Steam sterilization represents cutting-edge technology in decontamination. Despite being a highly modern solution in medical waste management, its origins go back as far as 1679, when a French physicist invented the first prototype, which was then called a “steam digester” instead of its more widely known name of “steam sterilizer”. Another synonym for this pressure cooker-like machine is “autoclave”: a highly effective instrument used in hospitals, bio labs, pharmacies, clinics, and other medical facilities around the world.
The benefits of steam sterilization
The four main benefits of this decontamination method are crystal clear: it is a cost-effective, safe, environmentally friendly, and efficient way to sterilize hospital and other medical equipment. The advantages compared to other forms of sterilization lie in the speed and the productivity of the autoclave, especially when handling moisture and heat stable tools.
So what can you put inside a steam sterilizer? Among other things, you can use it for medical equipment like implantable medical devices, surgical instruments, and surgical linens. While it is certainly a user-friendly device, considering the task this machine has to handle, the staff of CSSDs (Central Sterile Service Departments) should always follow the user instructions such manufacturers provide (like with Celitron’s autoclaves).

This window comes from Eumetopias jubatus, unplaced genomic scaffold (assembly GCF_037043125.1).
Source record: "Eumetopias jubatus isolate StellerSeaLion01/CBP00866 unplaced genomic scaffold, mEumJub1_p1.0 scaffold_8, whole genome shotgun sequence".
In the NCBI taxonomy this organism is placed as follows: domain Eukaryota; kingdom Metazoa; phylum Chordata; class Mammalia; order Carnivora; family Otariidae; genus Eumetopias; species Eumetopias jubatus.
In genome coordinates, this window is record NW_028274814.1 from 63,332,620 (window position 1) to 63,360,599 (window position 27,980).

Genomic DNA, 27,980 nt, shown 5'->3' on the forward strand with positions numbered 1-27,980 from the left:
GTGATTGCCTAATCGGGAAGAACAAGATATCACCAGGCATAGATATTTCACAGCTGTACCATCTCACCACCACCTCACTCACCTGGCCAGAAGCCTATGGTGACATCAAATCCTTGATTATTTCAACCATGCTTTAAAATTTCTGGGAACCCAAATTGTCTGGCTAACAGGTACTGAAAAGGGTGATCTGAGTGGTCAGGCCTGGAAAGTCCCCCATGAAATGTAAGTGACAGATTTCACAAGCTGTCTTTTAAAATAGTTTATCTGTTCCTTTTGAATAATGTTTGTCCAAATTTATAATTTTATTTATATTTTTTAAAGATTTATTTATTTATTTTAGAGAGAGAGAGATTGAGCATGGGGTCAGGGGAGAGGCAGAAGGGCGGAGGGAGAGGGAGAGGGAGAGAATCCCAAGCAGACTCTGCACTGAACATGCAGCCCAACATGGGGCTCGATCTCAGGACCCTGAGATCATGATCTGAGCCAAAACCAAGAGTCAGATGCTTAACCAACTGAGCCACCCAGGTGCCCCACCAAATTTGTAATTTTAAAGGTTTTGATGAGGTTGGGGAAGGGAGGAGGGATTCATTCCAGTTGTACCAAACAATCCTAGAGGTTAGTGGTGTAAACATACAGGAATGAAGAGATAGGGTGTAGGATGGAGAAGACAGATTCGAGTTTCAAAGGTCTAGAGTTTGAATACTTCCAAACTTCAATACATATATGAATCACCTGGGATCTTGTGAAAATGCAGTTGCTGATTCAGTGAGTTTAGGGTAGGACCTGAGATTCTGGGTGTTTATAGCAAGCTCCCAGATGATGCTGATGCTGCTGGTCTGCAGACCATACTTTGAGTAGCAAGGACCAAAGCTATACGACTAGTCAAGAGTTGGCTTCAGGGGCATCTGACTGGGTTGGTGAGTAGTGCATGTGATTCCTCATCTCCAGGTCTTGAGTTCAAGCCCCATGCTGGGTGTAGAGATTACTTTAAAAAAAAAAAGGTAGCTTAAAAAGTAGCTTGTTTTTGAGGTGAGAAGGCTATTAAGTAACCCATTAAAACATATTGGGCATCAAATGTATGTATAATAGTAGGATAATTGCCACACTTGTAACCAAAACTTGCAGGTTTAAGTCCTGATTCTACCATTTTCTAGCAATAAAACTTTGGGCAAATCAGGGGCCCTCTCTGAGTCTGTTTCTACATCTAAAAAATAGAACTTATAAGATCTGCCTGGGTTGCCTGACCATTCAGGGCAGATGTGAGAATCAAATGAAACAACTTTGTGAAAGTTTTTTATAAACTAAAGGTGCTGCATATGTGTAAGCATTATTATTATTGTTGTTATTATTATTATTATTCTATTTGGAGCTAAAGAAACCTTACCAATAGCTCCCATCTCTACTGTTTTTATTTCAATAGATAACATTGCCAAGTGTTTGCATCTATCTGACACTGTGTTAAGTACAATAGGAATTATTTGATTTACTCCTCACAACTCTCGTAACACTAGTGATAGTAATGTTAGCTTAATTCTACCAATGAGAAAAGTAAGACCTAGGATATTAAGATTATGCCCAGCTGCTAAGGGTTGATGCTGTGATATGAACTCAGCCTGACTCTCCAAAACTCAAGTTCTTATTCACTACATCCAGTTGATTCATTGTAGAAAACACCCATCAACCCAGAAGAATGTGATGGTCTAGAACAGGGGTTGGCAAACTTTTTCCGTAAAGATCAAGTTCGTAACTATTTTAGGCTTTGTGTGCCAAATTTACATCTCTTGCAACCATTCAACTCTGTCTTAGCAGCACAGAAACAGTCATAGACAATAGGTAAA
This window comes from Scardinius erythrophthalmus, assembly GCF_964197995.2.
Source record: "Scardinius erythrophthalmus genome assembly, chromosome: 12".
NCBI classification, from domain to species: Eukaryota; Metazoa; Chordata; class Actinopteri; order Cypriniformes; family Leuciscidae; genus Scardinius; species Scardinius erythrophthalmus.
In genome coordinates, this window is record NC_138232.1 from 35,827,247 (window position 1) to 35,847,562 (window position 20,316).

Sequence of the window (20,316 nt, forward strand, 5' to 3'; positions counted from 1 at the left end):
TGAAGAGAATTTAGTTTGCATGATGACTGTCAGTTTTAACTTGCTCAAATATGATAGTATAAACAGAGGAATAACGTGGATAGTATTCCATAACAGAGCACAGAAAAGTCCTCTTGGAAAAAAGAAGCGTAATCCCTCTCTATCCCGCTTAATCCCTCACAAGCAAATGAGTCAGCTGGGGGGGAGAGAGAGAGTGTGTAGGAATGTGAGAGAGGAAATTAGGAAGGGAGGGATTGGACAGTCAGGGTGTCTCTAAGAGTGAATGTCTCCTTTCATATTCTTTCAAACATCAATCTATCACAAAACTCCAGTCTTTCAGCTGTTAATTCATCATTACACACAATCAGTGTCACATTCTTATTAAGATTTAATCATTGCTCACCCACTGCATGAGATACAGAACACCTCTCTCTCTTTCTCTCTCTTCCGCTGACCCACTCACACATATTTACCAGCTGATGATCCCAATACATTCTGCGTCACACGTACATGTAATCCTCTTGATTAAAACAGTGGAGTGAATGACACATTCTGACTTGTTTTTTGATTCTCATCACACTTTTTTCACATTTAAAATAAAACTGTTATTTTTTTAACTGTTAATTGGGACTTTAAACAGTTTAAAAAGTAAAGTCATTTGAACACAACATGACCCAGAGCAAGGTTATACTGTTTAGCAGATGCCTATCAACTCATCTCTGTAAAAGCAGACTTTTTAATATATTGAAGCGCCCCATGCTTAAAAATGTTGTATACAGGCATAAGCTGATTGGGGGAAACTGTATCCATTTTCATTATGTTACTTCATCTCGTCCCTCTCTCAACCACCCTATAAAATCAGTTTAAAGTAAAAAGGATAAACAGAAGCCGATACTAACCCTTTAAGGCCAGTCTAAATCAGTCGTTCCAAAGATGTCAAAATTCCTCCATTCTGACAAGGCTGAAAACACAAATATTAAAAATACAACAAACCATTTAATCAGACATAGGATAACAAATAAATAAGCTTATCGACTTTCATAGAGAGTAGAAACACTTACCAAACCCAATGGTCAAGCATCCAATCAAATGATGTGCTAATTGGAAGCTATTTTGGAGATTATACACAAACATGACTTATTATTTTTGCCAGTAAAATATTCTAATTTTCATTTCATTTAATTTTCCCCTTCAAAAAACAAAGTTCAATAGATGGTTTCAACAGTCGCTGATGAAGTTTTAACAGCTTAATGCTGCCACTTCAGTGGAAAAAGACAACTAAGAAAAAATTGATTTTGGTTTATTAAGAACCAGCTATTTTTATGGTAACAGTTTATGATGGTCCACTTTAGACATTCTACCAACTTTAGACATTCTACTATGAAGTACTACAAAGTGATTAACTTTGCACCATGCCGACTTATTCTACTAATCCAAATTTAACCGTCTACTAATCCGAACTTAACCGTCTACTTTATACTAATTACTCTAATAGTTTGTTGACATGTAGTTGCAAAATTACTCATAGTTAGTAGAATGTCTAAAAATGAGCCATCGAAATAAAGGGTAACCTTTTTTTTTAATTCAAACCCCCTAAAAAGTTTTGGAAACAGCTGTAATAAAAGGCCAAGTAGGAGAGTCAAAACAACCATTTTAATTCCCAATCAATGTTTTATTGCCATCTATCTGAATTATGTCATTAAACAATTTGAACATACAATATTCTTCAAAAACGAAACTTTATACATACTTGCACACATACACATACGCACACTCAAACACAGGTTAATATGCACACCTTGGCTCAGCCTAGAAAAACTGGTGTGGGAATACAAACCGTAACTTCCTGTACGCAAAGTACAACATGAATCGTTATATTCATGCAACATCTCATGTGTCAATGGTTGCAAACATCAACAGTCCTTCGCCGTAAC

Nonetheless, steam sterilization has proven many time to be a reliable, and consistent way to handle medical equipment at all kinds of facilities.
The 3 steps of the steam sterilization process
Basically, the process is done by using high-pressure, saturated steam to sterilize medical equipment in need of decontamination. The power of the stream plays a key role here, as it enhances the properties of the heat that can destroy microorganisms.
The steam sterilization process works by cycles that consist of three phases: these are conditioning, exposure, and exhaust.
This is what happens at the start of each cycle. Gravity displacement in autoclaves first removes the air from the chamber of the machine, and then the tools put inside are heated to the sterilization temperature recommended by the manufacturer. Dynamic Air Removal methods can also remove the air from the chamber of the autoclave.
After the heating process is done, the items inside are exposed to high-pressure steam. The temperature and time of this phase should also follow user instructions carefully.
Also known as the drying or cool-down phase. A vacuum helps remove the steam and release the pressure inside the chamber, so that the tools inside can come out dry.
Always remember that proper maintenance also plays a key role in the success of the steam sterilization process!